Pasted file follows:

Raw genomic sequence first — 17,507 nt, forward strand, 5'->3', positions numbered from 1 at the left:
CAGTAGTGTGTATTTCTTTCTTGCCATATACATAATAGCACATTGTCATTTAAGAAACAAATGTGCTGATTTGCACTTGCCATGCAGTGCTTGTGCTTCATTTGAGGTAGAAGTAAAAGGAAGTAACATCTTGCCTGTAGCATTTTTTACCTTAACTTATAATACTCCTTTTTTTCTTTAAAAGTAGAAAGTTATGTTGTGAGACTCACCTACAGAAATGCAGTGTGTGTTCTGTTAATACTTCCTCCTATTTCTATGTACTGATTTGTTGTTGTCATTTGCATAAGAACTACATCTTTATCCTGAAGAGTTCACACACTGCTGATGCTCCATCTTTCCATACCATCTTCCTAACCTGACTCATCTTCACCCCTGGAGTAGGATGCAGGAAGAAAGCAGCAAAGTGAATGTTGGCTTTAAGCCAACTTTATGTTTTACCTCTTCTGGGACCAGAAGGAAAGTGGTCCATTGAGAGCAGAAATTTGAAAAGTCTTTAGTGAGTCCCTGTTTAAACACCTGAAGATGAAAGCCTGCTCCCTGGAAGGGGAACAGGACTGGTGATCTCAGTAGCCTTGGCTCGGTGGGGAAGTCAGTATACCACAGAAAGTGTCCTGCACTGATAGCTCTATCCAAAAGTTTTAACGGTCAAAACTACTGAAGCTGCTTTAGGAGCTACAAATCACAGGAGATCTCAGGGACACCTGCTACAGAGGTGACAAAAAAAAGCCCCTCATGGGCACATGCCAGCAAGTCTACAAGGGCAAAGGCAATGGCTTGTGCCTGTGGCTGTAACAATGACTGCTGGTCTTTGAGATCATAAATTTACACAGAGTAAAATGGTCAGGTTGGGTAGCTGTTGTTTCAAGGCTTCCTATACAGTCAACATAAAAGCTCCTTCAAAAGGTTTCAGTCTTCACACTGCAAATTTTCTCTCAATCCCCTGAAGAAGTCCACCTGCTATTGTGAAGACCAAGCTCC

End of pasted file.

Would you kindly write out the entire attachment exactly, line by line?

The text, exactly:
Raw genomic sequence first — 17,507 nt, forward strand, 5'->3', positions numbered from 1 at the left:
CAGTAGTGTGTATTTCTTTCTTGCCATATACATAATAGCACATTGTCATTTAAGAAACAAATGTGCTGATTTGCACTTGCCATGCAGTGCTTGTGCTTCATTTGAGGTAGAAGTAAAAGGAAGTAACATCTTGCCTGTAGCATTTTTTACCTTAACTTATAATACTCCTTTTTTTCTTTAAAAGTAGAAAGTTATGTTGTGAGACTCACCTACAGAAATGCAGTGTGTGTTCTGTTAATACTTCCTCCTATTTCTATGTACTGATTTGTTGTTGTCATTTGCATAAGAACTACATCTTTATCCTGAAGAGTTCACACACTGCTGATGCTCCATCTTTCCATACCATCTTCCTAACCTGACTCATCTTCACCCCTGGAGTAGGATGCAGGAAGAAAGCAGCAAAGTGAATGTTGGCTTTAAGCCAACTTTATGTTTTACCTCTTCTGGGACCAGAAGGAAAGTGGTCCATTGAGAGCAGAAATTTGAAAAGTCTTTAGTGAGTCCCTGTTTAAACACCTGAAGATGAAAGCCTGCTCCCTGGAAGGGGAACAGGACTGGTGATCTCAGTAGCCTTGGCTCGGTGGGGAAGTCAGTATACCACAGAAAGTGTCCTGCACTGATAGCTCTATCCAAAAGTTTTAACGGTCAAAACTACTGAAGCTGCTTTAGGAGCTACAAATCACAGGAGATCTCAGGGACACCTGCTACAGAGGTGACAAAAAAAAGCCCCTCATGGGCACATGCCAGCAAGTCTACAAGGGCAAAGGCAATGGCTTGTGCCTGTGGCTGTAACAATGACTGCTGGTCTTTGAGATCATAAATTTACACAGAGTAAAATGGTCAGGTTGGGTAGCTGTTGTTTCAAGGCTTCCTATACAGTCAACATAAAAGCTCCTTCAAAAGGTTTCAGTCTTCACACTGCAAATTTTCTCTCAATCCCCTGAAGAAGTCCACCTGCTATTGTGAAGACCAAGCTCC